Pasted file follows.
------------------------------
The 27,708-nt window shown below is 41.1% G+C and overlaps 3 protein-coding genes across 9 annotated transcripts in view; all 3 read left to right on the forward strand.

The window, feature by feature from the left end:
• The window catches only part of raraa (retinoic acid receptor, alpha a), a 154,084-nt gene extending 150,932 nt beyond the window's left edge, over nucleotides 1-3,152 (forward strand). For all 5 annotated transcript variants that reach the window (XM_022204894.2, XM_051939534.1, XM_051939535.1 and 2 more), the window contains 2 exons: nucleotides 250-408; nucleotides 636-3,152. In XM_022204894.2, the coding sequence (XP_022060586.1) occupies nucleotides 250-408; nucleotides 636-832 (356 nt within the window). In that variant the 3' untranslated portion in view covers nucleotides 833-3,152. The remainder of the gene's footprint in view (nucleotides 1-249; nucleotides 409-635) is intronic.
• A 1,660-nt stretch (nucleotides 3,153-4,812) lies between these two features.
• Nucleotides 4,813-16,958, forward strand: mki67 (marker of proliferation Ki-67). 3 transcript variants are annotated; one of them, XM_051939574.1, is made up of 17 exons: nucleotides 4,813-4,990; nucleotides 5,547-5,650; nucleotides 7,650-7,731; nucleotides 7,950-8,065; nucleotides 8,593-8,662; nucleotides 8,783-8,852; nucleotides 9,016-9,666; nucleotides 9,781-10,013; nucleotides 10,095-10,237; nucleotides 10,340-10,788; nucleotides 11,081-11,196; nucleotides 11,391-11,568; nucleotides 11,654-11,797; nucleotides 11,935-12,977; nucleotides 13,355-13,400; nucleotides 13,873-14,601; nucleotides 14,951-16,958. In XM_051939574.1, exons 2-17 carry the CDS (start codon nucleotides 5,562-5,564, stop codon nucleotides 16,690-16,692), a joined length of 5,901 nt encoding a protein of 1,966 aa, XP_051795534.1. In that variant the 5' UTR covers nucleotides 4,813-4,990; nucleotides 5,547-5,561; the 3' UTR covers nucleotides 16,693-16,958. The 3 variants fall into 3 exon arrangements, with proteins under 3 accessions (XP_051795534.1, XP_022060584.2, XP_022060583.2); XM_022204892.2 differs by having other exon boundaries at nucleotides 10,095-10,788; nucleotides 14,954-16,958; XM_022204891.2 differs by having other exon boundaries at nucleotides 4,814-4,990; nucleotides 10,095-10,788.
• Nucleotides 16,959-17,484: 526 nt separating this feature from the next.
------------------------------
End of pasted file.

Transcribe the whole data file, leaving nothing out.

The 27,708-nt window shown below is 41.1% G+C and overlaps 3 protein-coding genes across 9 annotated transcripts in view; all 3 read left to right on the forward strand.

The window, feature by feature from the left end:
• The window catches only part of raraa (retinoic acid receptor, alpha a), a 154,084-nt gene extending 150,932 nt beyond the window's left edge, over nucleotides 1-3,152 (forward strand). For all 5 annotated transcript variants that reach the window (XM_022204894.2, XM_051939534.1, XM_051939535.1 and 2 more), the window contains 2 exons: nucleotides 250-408; nucleotides 636-3,152. In XM_022204894.2, the coding sequence (XP_022060586.1) occupies nucleotides 250-408; nucleotides 636-832 (356 nt within the window). In that variant the 3' untranslated portion in view covers nucleotides 833-3,152. The remainder of the gene's footprint in view (nucleotides 1-249; nucleotides 409-635) is intronic.
• A 1,660-nt stretch (nucleotides 3,153-4,812) lies between these two features.
• Nucleotides 4,813-16,958, forward strand: mki67 (marker of proliferation Ki-67). 3 transcript variants are annotated; one of them, XM_051939574.1, is made up of 17 exons: nucleotides 4,813-4,990; nucleotides 5,547-5,650; nucleotides 7,650-7,731; nucleotides 7,950-8,065; nucleotides 8,593-8,662; nucleotides 8,783-8,852; nucleotides 9,016-9,666; nucleotides 9,781-10,013; nucleotides 10,095-10,237; nucleotides 10,340-10,788; nucleotides 11,081-11,196; nucleotides 11,391-11,568; nucleotides 11,654-11,797; nucleotides 11,935-12,977; nucleotides 13,355-13,400; nucleotides 13,873-14,601; nucleotides 14,951-16,958. In XM_051939574.1, exons 2-17 carry the CDS (start codon nucleotides 5,562-5,564, stop codon nucleotides 16,690-16,692), a joined length of 5,901 nt encoding a protein of 1,966 aa, XP_051795534.1. In that variant the 5' UTR covers nucleotides 4,813-4,990; nucleotides 5,547-5,561; the 3' UTR covers nucleotides 16,693-16,958. The 3 variants fall into 3 exon arrangements, with proteins under 3 accessions (XP_051795534.1, XP_022060584.2, XP_022060583.2); XM_022204892.2 differs by having other exon boundaries at nucleotides 10,095-10,788; nucleotides 14,954-16,958; XM_022204891.2 differs by having other exon boundaries at nucleotides 4,814-4,990; nucleotides 10,095-10,788.
• Nucleotides 16,959-17,484: 526 nt separating this feature from the next.